“Off the Beaten Path” will run through April 4, 2010, before touring to other cities including Paris; Hanoi; Bogotá; São Paulo; Mexico City; Chicago; Ottawa; Toronto; Accra; Cape Town; Johannesburg; and more. It opened in Oslo, Norway, in June, 2009 and traveled to San Diego, California, United States, in October, 2009.

For more information, visit


Art Works for Change produces contemporary art exhibitions to address social and environmental issues. It uses the power of art as a vehicle to promote dialogue and awareness, and to inspire action and thought. Art Works for Change operates under the fiscal umbrella of the Tides Center, a tax-exempt organization.

Laylah Ali, USA
Untitled, 2002
Ink on Paper, 16.5″ x 11.75″

Miri Nishri, Israel
Esther-Queen of the Swamp, 2009
Video Projection

Wangechi Mutu, Kenya
Cleaning Earth,2006
DVD Video
Courtesy of
Sikkema Jenkins & Co.

Yoko Inoue
Photograph of a
36″ x 36″

Yoko Ono, Japan
Cut Pieces, 1965 + 2003
Video (2 Monitors)

Q+A with Yoko Ono for Dagbladet MAGASINET June 5, 2009

How is life? Are you doing well?
So far, so good

What was your first thought when you woke up this morning?
I hope it’s a good day.

What will you say about your work, Cut Piece 2003 and 1965, which are showed in Oslo this summer as a part of the exhibition “Off the Beaten Path?” In what way does this work represent violence against women?
I want to express works like Cut Piece, to heal.

Are you still producing new material as an artist and musician?
I just finished installing my show in Palazzetto Tito. I think it is my best work, so far, of 76 years. I also just finished making my latest album: BETWEEN MY HEAD AND THE SKY produced by me and Sean Lennon. Four of the songs are coming our in June 9th on iTunes. The whole album will be coming out September 21st. I’ll be doing a few concerts for that. Calling it a tour will be an exaggeration. I’m just doing five or six concert around the world.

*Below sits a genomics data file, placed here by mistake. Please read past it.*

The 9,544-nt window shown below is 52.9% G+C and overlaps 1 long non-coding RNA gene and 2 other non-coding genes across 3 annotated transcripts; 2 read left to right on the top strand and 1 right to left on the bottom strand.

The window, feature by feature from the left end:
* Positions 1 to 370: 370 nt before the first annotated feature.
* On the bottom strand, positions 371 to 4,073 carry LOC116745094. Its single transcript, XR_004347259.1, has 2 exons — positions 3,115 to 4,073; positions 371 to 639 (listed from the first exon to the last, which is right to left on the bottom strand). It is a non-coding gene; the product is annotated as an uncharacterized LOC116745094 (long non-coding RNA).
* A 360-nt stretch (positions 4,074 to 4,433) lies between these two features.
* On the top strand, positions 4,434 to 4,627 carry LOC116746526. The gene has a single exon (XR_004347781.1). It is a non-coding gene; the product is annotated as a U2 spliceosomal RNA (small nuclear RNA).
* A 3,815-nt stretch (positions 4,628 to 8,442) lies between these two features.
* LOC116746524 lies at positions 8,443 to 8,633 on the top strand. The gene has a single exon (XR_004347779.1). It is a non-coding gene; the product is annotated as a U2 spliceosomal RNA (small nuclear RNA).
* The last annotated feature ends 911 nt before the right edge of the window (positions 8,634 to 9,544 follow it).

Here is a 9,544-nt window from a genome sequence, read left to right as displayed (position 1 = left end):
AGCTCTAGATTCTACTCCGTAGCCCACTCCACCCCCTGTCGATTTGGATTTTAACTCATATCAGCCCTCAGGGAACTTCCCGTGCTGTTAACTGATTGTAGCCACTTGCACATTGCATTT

What inspires you?
What inspires me comes from BETWEEN MY HEAD AND THE SKY. My head is opened to the sky. The passage is totally clear. That does it, I think

It has often been said about your work that you erase the boundaries between your art and your private life. Do you agree?
I am one of the people I sing about. I often sing about somebody else in my song, but it all comes back to me, anyway – probably because we are all so closely connected: one world, one people

What is it you want to accomplish with your work?
I want to give inspiration and encouragement to people to make a great life for themselves. I also want to bring out sad situations in life so they will be healed.

What are you looking most forward to right now?
I just want to have a good day, every day in life

Who was your first love?
My mother.

Who would you like to send off to a desert island?
I can’t name them all because there are so many! (just a joke!:) My heart gets upset just like anybody else’s when somebody is mean to me. But my brain tells me that it is probably a blessing in disguise and I should not get too upset about them

What’s most important in your life right now?
My eternal health, spiritually, mentally and physically…And my relationship with my son. Not necessarily in that order!

If there was a heaven, what would you want God to say when you arrived?
He doesn’t have to say anything to me. I think I more or less know what he would say. “Welcome, my child,” or something of that nature. I have a few questions I want him to answer. Depending on that, I may not want to be his guest.

yoko ono Venice, ’09